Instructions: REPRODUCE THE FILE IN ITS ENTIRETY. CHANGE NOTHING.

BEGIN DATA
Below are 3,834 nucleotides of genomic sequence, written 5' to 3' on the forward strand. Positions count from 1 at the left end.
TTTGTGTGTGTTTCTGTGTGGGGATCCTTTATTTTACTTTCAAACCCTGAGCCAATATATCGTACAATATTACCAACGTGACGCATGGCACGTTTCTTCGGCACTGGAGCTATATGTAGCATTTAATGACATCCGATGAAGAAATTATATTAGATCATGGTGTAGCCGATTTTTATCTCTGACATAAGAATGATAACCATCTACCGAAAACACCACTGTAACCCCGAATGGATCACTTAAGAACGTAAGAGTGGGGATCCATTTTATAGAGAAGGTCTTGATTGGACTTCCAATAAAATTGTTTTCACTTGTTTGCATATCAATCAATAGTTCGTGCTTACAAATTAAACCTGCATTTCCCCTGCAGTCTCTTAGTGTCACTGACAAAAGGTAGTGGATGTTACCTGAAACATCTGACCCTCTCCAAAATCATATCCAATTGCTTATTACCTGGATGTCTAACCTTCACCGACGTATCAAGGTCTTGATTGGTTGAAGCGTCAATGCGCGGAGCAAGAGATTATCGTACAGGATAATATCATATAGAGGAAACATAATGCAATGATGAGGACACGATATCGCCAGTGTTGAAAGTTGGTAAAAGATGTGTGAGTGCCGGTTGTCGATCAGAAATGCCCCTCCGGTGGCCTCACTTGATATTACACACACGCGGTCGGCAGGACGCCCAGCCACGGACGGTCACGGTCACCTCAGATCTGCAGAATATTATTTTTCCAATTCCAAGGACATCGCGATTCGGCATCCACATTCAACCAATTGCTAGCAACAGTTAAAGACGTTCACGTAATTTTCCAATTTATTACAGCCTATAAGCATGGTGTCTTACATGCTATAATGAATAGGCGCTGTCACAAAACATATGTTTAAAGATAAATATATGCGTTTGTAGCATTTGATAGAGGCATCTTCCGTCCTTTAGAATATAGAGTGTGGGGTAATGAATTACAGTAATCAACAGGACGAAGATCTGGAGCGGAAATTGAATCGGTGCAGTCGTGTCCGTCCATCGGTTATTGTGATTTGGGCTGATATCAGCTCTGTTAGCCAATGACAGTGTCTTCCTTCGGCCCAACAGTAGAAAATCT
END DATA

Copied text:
Below are 3,834 nucleotides of genomic sequence, written 5' to 3' on the forward strand. Positions count from 1 at the left end.
TTTGTGTGTGTTTCTGTGTGGGGATCCTTTATTTTACTTTCAAACCCTGAGCCAATATATCGTACAATATTACCAACGTGACGCATGGCACGTTTCTTCGGCACTGGAGCTATATGTAGCATTTAATGACATCCGATGAAGAAATTATATTAGATCATGGTGTAGCCGATTTTTATCTCTGACATAAGAATGATAACCATCTACCGAAAACACCACTGTAACCCCGAATGGATCACTTAAGAACGTAAGAGTGGGGATCCATTTTATAGAGAAGGTCTTGATTGGACTTCCAATAAAATTGTTTTCACTTGTTTGCATATCAATCAATAGTTCGTGCTTACAAATTAAACCTGCATTTCCCCTGCAGTCTCTTAGTGTCACTGACAAAAGGTAGTGGATGTTACCTGAAACATCTGACCCTCTCCAAAATCATATCCAATTGCTTATTACCTGGATGTCTAACCTTCACCGACGTATCAAGGTCTTGATTGGTTGAAGCGTCAATGCGCGGAGCAAGAGATTATCGTACAGGATAATATCATATAGAGGAAACATAATGCAATGATGAGGACACGATATCGCCAGTGTTGAAAGTTGGTAAAAGATGTGTGAGTGCCGGTTGTCGATCAGAAATGCCCCTCCGGTGGCCTCACTTGATATTACACACACGCGGTCGGCAGGACGCCCAGCCACGGACGGTCACGGTCACCTCAGATCTGCAGAATATTATTTTTCCAATTCCAAGGACATCGCGATTCGGCATCCACATTCAACCAATTGCTAGCAACAGTTAAAGACGTTCACGTAATTTTCCAATTTATTACAGCCTATAAGCATGGTGTCTTACATGCTATAATGAATAGGCGCTGTCACAAAACATATGTTTAAAGATAAATATATGCGTTTGTAGCATTTGATAGAGGCATCTTCCGTCCTTTAGAATATAGAGTGTGGGGTAATGAATTACAGTAATCAACAGGACGAAGATCTGGAGCGGAAATTGAATCGGTGCAGTCGTGTCCGTCCATCGGTTATTGTGATTTGGGCTGATATCAGCTCTGTTAGCCAATGACAGTGTCTTCCTTCGGCCCAACAGTAGAAAATCT